Welding helmets use a lens to protect your eyes from UV and IR light. Passive helmets use lenses which are changed manually, while auto-darkening helmets automatically adjust the darkness for you.
As well as protecting your eyes, welding helmets also protect you in other ways.
- Welding temperatures are very high, and if your face is in close proximity, it could burn. A welding helmet will shield your face and eyes from these high temperatures.
- Spatter is another consideration. This can burn your face, eyes and skin, so a helmet is essential for protecting your face from spatter.
- Welding can create fumes and helmets can help to keep some of the fumes at bay.
If you know you are safely protected, you can concentrate on the job in hand.
Types of Welding Helmet
There are different types of welding helmet.
As the name suggests, these have a fixed lens. This cannot be changed and usually has a shade level of 10. If you only work on one type of project, or carry out your own DIY, then this would be a good choice.
Passive welding helmets cover the face, and use changeable lenses to alter the darkness. They are made from high quality glass which is coated to provide you with protection from UV and IR.
As the lens is changed manually, you will need to know which one to use for each weld, to make sure you have the right protection. You will also have to stop working if you need to change the lens over.
They are the cheaper option, and the lenses are cheaper to replace.
These are the more expensive option, but they do a lot of the work for you.
They are also made from quality glass and provide protection from UV and IR. The main difference is that the lens will adjust the darkness automatically, as soon as it detects a spark. You don’t need to stop to change it each time.
Auto-darkening helmets are available as:
- Solar-powered. These use a fixed battery which cannot be replaced, and is charged using solar power.
- Battery powered. These use replaceable or rechargeable lithium batteries.
The fact that they use batteries means they do have a limited life and will eventually need to be replaced.
Auto-darkening v Passive
|Cost||The cheaper option||More expensive|
|Lenses||You have to stop work to change the lens||Will alter the darkness of the lens automatically when it detects a spark|
|Power||Need no power to operate||Use solar power or batteries. This means they will eventually need to be replaced|
|Added protection||May not protect you against an accidental spark||Will react immediately to any accidental spark|
|Experience||You will need to know which lens to use for which welding job||You need limited knowledge, as the helmet detects the darkness automatically|
Making Sure Your Helmet Works
If you weld regularly, then you will know when your helmet shows signs of needing to be replaced. If you don’t then you should always check before you start welding.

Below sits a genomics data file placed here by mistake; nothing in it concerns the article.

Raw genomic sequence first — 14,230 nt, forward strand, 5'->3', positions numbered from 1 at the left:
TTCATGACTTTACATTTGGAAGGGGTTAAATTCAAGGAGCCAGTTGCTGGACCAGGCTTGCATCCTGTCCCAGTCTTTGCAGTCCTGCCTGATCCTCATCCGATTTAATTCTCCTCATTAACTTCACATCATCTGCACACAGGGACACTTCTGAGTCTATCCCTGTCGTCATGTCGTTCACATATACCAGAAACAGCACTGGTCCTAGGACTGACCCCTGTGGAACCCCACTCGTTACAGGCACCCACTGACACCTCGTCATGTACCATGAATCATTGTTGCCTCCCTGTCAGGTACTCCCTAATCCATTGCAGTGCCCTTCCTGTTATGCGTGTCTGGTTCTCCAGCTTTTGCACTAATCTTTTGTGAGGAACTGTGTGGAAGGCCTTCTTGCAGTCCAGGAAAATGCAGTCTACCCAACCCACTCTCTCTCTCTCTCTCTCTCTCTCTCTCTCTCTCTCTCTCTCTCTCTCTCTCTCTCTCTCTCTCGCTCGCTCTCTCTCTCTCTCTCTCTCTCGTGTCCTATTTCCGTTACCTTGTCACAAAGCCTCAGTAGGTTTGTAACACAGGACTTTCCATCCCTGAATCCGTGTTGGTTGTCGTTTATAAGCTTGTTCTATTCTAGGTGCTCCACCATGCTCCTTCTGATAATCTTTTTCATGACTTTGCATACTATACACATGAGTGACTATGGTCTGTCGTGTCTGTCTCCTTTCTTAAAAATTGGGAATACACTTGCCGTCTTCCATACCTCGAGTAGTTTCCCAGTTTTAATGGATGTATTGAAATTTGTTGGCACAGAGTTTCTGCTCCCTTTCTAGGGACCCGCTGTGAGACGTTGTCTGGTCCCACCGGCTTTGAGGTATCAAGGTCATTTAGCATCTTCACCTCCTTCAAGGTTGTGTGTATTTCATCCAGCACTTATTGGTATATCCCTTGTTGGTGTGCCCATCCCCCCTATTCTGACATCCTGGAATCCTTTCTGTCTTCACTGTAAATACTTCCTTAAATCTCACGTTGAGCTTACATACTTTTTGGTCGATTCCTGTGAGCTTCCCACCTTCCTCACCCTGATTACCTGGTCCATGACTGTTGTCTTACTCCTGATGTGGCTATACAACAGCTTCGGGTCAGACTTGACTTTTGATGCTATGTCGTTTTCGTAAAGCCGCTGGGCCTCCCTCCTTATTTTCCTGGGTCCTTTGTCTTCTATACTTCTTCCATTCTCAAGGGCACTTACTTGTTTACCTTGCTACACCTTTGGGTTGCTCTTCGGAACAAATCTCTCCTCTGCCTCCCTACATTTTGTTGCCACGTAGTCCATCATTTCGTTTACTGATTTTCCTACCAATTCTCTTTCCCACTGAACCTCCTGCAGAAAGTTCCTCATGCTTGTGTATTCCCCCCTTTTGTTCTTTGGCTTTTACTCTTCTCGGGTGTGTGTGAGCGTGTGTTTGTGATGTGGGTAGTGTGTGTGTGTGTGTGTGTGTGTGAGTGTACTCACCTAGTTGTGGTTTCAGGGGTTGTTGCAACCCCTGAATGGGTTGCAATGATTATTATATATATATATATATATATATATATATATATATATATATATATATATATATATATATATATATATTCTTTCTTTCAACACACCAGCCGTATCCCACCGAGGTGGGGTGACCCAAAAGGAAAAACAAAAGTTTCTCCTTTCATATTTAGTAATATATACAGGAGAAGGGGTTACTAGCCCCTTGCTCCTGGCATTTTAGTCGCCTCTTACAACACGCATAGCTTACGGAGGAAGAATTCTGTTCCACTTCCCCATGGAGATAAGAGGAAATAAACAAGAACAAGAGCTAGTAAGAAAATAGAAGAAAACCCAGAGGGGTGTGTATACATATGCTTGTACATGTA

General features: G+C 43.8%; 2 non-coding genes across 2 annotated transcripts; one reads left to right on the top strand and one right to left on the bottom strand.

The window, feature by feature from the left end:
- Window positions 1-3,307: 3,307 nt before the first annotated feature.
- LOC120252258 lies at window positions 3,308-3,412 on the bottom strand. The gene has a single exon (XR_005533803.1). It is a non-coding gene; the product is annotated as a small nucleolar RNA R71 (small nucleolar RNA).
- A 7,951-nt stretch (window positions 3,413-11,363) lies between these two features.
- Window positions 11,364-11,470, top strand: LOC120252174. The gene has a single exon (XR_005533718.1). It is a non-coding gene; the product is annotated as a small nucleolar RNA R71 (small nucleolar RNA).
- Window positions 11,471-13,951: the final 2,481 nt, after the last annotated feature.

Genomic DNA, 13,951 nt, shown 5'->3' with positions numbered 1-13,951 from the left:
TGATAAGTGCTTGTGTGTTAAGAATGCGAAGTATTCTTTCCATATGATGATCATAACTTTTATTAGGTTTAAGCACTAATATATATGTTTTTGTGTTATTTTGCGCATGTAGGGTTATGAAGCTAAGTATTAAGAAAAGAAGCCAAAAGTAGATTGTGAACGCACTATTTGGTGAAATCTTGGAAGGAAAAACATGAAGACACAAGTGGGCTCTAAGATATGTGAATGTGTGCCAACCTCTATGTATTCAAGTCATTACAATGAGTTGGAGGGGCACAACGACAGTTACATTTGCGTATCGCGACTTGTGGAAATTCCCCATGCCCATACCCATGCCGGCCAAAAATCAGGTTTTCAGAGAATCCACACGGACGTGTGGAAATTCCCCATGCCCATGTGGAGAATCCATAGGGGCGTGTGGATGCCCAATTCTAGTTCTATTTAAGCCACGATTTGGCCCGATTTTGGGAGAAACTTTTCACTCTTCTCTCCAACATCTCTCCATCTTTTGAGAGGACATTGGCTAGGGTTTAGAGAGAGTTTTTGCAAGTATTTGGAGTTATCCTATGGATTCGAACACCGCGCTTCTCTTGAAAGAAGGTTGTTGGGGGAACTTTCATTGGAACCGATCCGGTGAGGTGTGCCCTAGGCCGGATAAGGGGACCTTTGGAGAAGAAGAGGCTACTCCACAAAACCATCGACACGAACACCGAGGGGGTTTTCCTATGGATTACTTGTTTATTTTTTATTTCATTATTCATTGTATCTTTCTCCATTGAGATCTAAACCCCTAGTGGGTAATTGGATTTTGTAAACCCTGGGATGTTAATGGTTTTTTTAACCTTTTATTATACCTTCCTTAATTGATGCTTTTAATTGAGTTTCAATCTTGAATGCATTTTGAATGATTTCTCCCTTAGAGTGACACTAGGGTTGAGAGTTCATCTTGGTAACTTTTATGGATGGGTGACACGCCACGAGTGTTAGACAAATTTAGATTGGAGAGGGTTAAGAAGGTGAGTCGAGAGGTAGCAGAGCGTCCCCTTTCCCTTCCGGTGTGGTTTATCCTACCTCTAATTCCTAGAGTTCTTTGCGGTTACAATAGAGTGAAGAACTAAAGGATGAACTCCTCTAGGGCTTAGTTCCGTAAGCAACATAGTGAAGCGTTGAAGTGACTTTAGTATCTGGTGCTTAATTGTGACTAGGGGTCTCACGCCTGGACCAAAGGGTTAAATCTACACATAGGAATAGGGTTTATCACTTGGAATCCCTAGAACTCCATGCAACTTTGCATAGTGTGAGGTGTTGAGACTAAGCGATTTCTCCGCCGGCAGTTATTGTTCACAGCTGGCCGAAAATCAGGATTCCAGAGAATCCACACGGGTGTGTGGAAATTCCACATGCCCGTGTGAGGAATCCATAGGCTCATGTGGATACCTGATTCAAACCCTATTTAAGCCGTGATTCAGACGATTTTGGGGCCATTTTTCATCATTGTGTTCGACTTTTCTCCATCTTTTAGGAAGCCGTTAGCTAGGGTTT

One of the tell-tale signs is eyestrain. This is an indication that the lenses may not be working as efficiently as they should be.
There are a couple of simple tests you can do to check if the lenses are working as they should.
- Light a torch and make some sparks. If you have an auto-darkening helmet, then it should switch to dark mode.
- A simpler method is to look at the sun. A passive helmet should provide adequate shading and an auto-darkening helmet should switch to dark.
- If you have an auto-darkening helmet you may also need to keep an eye on the reaction speed. The usual standard is 1/2500ths. If you create sparks and it doesn’t switch immediately, you will be getting some of the effects of the flash, so this will need to be looked at.
Frequently Asked Questions:
How long do auto-darkening helmets last?
More expensive helmets will last longer, but if you use is regularly, this will also effect the life of the helmet. As an average, an auto-darkening helmet will last between 3-5 years.
How do I clean the lenses?
If the lenses get too dirty, it will affect your weld as you won’t be able to see. Use simple detergent with a sponge to clean off any excess dirt. Don’t use anything too abrasive or anything which will scratch the surface of the lens.
Why do I need to test my welding helmet?
If you’re helmet is not working efficiently, you risk damaging your eyes. If you don’t use it regularly, check it to make sure the batteries still work and that the lenses are still reacting to light. It’s best to check than come to use it and find it’s no good.
A welding helmet is an essential piece of equipment. It protects your eyes from harmful light, your mouth and nose from harmful fumes, and your face from heat and spatter. A helmet should be lightweight and fit neatly around the head. Too tight and it won’t lift up properly. Too loose and it will move around too much.
There is no best option for a helmet, so choose the one which best fits your welding needs and your budget. Look after it well, and it will protect you for many years to come.